- Prices, prices, prices. Sometimes they mess themselves up with labeling. Other times they just sell a cheap product at a low price. My average by-the-yard fabric ticket at Wal-Mart is about 40% less expensive than a fabric store, even with coupons.
- Convenience plays into everything. I live in a metropolitan area and there are no less than 5 Wal-Marts that fall close to my normal errand routes. Often, lack of stock is reversed entirely, into an exciting variety of choices, by the fact that I can drive 15 minutes to the next store and see what they have.
- To take convenience further, Wal-Mart isn’t a fabric store. It’s an everything store. There’s something to be said for being able to pick up groceries for dinner, toothpaste when I run out, some random hardware (tactical gear projects often require random hardware), and some project needs, all at the same time. As long as they have it all in one store, or this all goes out the window.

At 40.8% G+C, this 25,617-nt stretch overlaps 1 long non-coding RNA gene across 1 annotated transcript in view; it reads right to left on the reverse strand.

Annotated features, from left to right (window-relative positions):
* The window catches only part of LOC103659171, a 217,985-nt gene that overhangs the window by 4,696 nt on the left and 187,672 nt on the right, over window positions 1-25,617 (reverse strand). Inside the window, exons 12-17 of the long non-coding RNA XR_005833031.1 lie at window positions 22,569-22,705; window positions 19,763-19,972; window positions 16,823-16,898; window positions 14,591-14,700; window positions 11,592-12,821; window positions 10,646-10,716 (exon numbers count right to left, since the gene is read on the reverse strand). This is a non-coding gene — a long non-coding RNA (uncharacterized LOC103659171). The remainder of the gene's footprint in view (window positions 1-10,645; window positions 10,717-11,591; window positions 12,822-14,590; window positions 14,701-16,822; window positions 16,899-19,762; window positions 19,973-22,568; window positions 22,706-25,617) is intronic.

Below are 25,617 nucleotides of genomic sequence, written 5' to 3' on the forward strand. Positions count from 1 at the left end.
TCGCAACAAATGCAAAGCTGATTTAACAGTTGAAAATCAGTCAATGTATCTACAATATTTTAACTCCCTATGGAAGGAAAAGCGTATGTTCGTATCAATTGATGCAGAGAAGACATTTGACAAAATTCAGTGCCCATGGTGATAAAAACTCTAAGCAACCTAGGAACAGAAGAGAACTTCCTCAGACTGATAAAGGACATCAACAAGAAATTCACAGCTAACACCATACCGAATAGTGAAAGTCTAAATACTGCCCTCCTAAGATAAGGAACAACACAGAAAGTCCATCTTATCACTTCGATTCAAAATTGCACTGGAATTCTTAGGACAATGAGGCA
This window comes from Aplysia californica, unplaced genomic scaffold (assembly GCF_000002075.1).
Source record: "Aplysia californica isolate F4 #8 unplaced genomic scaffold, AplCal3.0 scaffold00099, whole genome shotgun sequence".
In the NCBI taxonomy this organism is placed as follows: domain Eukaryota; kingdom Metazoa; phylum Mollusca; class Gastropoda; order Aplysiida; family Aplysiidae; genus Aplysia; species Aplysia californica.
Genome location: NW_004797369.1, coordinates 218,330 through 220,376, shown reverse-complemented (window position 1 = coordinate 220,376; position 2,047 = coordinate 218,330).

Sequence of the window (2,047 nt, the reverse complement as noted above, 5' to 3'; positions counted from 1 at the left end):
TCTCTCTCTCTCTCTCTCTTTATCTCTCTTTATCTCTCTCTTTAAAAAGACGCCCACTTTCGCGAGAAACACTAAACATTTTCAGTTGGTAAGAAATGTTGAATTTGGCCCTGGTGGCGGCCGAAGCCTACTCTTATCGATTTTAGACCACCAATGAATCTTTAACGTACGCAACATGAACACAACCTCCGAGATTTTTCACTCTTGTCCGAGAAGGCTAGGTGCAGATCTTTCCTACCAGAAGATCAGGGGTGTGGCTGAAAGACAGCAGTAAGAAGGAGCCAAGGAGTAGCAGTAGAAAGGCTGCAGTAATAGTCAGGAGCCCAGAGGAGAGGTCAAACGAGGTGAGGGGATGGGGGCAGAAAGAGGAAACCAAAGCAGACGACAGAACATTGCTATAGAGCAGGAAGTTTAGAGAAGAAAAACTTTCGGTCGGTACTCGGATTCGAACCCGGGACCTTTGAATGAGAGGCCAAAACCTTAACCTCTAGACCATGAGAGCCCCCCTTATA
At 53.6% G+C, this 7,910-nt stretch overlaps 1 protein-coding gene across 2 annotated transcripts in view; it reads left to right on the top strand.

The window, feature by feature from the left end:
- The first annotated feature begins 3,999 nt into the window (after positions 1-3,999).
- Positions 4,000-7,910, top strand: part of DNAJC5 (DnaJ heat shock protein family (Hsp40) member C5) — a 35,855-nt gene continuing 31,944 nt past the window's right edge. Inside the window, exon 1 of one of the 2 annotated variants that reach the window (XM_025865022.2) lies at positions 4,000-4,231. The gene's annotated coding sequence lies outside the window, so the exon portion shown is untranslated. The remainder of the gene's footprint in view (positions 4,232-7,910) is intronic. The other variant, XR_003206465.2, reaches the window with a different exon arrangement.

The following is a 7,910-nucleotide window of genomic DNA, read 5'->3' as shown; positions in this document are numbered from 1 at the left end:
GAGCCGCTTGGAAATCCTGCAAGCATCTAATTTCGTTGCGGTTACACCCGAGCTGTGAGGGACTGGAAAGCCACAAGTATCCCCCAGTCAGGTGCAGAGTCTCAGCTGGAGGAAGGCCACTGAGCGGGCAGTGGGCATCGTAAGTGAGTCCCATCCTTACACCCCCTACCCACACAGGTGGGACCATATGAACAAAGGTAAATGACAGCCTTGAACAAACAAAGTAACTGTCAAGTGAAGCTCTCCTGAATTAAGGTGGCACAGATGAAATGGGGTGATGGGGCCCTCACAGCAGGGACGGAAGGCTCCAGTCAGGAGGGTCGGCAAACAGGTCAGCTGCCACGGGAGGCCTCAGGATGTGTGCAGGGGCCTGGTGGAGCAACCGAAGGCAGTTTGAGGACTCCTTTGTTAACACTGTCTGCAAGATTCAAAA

If you’re ever going to make needle touch fabric, sign up for their email specials. More than 50% of the time, I get a coupon for 20% off my entire purchase (quick math: if you can sustain that, you can shop there knowing that the prices are 10% below what’s marked). You can order online for in-store pick-up as well, which is an option I’ve never tried.
- Even with the coupons, their prices are high. This is compounded by the fact that half the store is usually on sale at varying degrees of markdown. I’m a detail-oriented, obsessive-compulsive engineer and their pricing feels completely opaque to me even though everything is marked. My ticket is always higher than I expect it to be.
- There’s too much. I appreciate selection but at some point, it becomes a combination of dizzying and candy-shop. It takes time, lots of time, to go through all the options that are close but not quite right. It also takes a while to learn the planogram so that you can find things. You’ll find a similar point on the, “pros,” section.
- Their selection is good. It’s not amazing, not for tactical gear. If I was making more ladies dresses or children’s clothing, I’m sure I’d be floored. There are fantastic options on things like thread color and ribbon though.